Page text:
Applied contact poisons and injury poisons cannot inflict more than one dose of poison per weapon at a time (because the poison on the weapon only lasts for one successful attack before it wears off). Inhaled and ingested poisons can inflict multiple doses at once.
Doses from different poisons (such as an assassin with greenblood oil on his dagger and Medium spider venom on his short sword) do not stack—the effects of each are tracked separately.
- Example: A fighter is facing three Medium spiders (which inject Medium spider venom on a successful bite). Medium spider venom normally has a frequency of 4 rounds and a DC of 14. On the first round, all three spiders bite him and he fails all three saves. The second and third doses each increase the total duration by 2 rounds (half of the 4-round frequency) and the save DC by +2, for a total duration of 8 rounds (4 + 2 + 2) and DC 18 (14 + 2 + 2). Fortunately, Medium spider venom is cured after just one successful save, even though the fighter is battling three doses at once.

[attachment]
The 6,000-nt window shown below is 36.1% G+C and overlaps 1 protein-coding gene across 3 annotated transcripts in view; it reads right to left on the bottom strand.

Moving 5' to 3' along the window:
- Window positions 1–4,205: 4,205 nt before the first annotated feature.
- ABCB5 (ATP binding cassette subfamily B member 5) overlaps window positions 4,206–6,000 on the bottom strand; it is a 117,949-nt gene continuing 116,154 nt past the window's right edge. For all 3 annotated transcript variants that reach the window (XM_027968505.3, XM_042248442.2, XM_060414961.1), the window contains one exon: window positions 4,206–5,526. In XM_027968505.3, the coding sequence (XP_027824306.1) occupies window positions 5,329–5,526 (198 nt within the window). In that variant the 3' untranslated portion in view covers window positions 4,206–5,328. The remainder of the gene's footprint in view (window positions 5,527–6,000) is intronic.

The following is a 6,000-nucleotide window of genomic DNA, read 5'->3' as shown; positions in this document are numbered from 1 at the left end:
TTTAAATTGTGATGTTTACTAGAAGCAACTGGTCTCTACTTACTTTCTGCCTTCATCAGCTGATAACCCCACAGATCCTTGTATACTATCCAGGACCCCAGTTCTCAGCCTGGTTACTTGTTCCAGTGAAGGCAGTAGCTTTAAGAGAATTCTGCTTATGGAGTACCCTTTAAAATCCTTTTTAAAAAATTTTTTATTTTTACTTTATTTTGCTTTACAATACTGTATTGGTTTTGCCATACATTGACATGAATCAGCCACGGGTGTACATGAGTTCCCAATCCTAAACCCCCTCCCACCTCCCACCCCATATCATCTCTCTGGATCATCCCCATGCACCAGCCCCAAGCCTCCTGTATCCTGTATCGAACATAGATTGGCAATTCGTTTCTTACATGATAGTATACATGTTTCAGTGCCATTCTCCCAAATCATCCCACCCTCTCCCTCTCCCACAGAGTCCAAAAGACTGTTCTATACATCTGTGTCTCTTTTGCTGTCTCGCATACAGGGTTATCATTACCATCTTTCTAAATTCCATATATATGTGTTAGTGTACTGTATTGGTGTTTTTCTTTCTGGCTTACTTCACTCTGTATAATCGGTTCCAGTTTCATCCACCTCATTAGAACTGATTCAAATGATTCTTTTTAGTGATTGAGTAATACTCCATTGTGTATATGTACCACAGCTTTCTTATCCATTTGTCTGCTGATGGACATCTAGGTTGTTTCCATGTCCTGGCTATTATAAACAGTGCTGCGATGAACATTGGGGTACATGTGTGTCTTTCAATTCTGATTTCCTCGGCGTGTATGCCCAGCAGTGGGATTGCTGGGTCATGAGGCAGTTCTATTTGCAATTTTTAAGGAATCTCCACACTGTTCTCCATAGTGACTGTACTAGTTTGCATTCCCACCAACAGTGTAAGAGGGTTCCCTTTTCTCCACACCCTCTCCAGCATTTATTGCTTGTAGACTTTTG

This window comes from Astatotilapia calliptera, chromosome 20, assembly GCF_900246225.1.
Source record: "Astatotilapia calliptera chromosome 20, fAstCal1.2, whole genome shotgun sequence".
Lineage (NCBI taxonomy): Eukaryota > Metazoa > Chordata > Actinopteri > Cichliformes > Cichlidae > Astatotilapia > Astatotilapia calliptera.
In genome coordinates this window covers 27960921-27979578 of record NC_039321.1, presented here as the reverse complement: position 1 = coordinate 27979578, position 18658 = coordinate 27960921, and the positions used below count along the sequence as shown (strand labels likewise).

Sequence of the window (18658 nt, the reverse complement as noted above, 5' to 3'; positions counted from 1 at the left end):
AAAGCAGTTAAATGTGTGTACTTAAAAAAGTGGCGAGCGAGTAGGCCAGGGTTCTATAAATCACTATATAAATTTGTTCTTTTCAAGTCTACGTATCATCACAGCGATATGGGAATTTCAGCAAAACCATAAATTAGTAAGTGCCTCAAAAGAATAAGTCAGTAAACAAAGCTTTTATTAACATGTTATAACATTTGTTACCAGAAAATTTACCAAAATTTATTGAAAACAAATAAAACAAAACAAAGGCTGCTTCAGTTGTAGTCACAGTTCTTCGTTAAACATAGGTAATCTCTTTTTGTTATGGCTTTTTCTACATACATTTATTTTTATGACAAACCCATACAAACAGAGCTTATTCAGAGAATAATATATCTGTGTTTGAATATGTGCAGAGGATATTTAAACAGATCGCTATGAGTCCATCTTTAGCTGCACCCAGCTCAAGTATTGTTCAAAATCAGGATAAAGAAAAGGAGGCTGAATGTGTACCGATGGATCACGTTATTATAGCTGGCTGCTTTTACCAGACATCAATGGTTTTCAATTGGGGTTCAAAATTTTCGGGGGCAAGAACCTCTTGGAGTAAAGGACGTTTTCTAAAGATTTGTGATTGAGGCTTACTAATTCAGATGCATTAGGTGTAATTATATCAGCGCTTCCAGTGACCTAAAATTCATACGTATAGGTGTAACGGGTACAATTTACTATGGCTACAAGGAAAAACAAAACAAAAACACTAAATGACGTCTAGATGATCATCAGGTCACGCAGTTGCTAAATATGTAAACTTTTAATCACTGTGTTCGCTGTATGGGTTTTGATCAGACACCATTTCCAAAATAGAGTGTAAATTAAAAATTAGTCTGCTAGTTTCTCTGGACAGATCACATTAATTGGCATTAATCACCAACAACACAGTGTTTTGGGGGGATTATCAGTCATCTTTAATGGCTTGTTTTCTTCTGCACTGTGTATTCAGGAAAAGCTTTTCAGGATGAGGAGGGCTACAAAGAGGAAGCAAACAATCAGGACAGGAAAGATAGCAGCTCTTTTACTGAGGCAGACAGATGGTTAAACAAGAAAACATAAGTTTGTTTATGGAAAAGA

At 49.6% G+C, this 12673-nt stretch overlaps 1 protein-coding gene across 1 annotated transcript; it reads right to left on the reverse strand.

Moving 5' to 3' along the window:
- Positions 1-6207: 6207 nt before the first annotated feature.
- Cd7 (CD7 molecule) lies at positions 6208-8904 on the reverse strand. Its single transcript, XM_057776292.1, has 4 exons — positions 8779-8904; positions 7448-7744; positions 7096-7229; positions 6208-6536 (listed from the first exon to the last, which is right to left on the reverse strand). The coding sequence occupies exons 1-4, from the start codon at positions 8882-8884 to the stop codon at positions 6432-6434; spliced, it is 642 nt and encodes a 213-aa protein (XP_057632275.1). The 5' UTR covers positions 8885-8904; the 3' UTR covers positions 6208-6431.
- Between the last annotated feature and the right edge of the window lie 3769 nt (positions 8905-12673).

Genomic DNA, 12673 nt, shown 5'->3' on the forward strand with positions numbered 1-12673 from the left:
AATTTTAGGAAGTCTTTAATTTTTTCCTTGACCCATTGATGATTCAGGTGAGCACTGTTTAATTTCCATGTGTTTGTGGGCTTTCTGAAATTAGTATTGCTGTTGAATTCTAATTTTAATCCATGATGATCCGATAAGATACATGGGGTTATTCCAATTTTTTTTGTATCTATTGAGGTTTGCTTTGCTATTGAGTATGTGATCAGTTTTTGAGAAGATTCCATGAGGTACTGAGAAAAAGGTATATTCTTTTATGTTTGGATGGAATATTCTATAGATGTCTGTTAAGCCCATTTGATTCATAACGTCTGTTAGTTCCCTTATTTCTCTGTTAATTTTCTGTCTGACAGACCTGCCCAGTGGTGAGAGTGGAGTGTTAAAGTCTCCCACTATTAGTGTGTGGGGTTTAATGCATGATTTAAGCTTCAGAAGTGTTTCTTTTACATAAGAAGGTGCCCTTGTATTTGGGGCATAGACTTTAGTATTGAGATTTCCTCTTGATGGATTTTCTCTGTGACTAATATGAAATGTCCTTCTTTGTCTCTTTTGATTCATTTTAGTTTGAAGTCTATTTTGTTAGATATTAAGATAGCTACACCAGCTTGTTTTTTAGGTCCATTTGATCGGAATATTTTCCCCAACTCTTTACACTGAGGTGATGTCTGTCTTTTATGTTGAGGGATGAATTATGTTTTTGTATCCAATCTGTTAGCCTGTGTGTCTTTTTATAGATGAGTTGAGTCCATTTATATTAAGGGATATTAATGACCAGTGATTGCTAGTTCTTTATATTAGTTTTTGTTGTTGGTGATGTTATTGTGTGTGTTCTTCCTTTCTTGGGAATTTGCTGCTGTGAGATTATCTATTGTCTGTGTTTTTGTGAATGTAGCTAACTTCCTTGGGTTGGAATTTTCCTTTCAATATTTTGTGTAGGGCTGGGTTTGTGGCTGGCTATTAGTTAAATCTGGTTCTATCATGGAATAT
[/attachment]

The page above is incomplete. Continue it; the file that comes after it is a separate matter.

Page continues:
- Example: This time, the fighter makes two of his initial saves against the spider venom, so he only has one dose active in his body. He fails his save on his turn. On the spiders’ turn, two of them bite him, and he fails both saves, which increases the duration to 8 rounds and the DC to 18, just as if he had failed all three saves in the same round.
While some think of poison as an assassin’s tool, the herbalists and naturalists of the world know that poison carries in it no more inherent evil than fire or water. Indeed, in the wildlands of the world, harvesting poison to give a hunter an edge or to aid in the production of antivenom is a time-honored practice.
While Craft (alchemy) is necessary to brew long-lasting poisons, there are many natural sources of poison in the world, and poison crafters who wish to avoid the expense of purchasing raw ingredients may seek to harvest poison from natural sources instead. The following section presents rules for harvesting poisons from the wild.